Olivia Gray, right, announces that Pemetic Peregrines is the most popular choice as a name for the school’s sports teams as Wilder Noyes and Principal Rhonda Fortin look on. The Southwest Harbor K-8 school has been without a mascot since the name Indians was dropped several years ago. ISLANDER PHOTO BY MARK GOOD

‘Peregrines’ chosen for school mascot



SOUTHWEST HARBOR — Respect was the topic of an assembly Monday at the Pemetic Elementary School that included a student-produced video and the renaming of the school’s sports teams.

The school’s sports teams have been known as the Pemetic Indians. The name was dropped after the moniker was deemed inappropriate and has not been used for years.

School officials decided recently to have students and faculty vote by secret ballot on a new name. The Pemetic Peregrines was chosen from a list of four. The others were the Navigators, Islanders and Bears.

According to Principal Rhonda Fortin, eighth-grade students Olivia Gray and Wilder Noyes first approached her about adopting a name for the sports teams.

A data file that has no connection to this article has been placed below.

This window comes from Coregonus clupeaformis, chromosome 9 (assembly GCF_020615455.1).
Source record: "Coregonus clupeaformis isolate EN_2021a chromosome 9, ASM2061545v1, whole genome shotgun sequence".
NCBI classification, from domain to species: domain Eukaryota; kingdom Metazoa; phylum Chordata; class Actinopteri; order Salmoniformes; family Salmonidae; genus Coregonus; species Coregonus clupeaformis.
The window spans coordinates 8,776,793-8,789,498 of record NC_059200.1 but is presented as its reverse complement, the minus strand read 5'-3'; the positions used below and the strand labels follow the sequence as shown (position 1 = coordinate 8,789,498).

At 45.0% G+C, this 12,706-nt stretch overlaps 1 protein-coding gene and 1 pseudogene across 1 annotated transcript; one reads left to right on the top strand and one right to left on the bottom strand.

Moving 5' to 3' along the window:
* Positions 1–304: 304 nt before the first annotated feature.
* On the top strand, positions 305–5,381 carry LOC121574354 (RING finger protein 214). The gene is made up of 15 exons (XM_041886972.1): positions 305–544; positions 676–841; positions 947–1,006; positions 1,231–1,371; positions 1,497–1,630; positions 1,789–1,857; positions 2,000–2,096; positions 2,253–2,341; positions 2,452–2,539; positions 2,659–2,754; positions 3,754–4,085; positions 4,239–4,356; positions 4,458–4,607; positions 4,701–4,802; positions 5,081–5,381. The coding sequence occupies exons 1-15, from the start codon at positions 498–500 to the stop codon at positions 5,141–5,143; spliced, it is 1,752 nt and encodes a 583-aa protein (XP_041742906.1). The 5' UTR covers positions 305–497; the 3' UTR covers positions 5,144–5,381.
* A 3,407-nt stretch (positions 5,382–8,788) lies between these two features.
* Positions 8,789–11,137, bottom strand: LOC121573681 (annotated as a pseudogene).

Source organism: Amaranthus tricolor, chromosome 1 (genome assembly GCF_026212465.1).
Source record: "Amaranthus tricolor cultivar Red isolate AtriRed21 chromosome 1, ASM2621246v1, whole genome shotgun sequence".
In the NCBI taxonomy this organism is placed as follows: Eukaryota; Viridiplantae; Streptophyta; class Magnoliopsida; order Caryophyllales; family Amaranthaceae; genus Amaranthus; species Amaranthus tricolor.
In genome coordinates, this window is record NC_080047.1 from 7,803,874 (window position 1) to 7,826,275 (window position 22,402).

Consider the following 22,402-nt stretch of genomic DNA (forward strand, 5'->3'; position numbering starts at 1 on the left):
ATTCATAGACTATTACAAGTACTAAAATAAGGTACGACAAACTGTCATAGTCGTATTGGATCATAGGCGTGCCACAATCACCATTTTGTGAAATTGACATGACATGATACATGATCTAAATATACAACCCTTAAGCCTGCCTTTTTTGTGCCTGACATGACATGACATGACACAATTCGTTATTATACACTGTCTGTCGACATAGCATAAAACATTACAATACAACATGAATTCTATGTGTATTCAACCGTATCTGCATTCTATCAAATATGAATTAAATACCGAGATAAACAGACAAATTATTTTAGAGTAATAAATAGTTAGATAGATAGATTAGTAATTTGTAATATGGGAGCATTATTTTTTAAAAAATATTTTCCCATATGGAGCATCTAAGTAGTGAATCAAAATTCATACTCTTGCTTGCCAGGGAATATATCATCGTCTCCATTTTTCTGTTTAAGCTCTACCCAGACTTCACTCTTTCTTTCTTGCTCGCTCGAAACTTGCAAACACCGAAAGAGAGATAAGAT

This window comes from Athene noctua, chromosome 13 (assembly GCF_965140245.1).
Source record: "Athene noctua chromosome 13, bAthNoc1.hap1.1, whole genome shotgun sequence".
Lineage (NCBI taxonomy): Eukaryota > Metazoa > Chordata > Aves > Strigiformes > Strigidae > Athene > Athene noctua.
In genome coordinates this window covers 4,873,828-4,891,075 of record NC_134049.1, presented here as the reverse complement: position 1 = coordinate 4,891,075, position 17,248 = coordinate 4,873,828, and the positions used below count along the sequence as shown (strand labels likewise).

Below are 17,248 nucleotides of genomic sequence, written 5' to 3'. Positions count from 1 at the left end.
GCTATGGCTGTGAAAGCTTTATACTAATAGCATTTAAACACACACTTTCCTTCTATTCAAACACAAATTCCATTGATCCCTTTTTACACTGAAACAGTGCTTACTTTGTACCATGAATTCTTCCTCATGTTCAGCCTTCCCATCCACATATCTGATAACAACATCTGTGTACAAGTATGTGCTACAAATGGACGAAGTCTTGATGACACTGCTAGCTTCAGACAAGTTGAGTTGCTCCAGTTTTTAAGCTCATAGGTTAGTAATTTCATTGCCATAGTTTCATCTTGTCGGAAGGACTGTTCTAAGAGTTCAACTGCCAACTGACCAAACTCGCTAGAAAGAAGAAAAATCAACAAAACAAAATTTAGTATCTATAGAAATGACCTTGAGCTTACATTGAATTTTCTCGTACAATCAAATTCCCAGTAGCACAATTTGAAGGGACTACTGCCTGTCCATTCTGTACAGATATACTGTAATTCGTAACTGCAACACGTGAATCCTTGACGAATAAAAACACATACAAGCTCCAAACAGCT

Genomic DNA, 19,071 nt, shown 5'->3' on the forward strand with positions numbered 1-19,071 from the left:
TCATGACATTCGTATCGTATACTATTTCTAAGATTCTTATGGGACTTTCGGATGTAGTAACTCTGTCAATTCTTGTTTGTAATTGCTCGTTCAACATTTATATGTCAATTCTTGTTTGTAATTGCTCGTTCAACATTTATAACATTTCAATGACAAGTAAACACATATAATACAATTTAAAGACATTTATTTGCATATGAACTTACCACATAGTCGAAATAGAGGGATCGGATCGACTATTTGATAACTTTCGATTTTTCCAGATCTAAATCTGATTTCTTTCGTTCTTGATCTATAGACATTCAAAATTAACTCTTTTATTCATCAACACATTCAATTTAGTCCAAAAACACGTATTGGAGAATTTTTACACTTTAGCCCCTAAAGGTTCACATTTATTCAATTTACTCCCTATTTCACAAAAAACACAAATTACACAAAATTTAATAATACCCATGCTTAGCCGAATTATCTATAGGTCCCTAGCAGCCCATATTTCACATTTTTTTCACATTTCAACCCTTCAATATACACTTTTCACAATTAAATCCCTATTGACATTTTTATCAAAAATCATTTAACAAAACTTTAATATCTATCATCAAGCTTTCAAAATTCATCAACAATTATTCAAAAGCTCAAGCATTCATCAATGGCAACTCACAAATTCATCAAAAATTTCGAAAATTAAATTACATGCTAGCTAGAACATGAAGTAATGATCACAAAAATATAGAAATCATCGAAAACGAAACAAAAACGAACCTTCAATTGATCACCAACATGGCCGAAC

“They were feeling the students didn’t have an identity,” she said.

The Indians name had not been used for so long that Gray and Noyes had no idea that the school once had a mascot, she said.

From there, the whole school became involved, with the proposal gaining the approval of the school committee and administration. A lengthy list of possible names was pared down to the four.

The respect shown toward Native Americans by dropping the Indians name in favor of something more appropriate carried through to the eighth grade’s campaign to instill respect in the school.

Bad behavior on the part of some eighth-graders spurred the class to open the discussion of being respectful. After the students acted inappropriately toward a substitute teacher, the regular teacher lectured them on respecting others, Fortin said.

The students responded by sharing what they learned with others in the school and creating a video, “Respect at Pemetic School.”

The video was shown Monday at the assembly. It contrasted examples of inappropriate behavior with appropriate behavior which were followed by students telling in their own words what respect means to them.

 

 

Mark Good

Mark Good

Reporter at Mount Desert Islander
Mark Good

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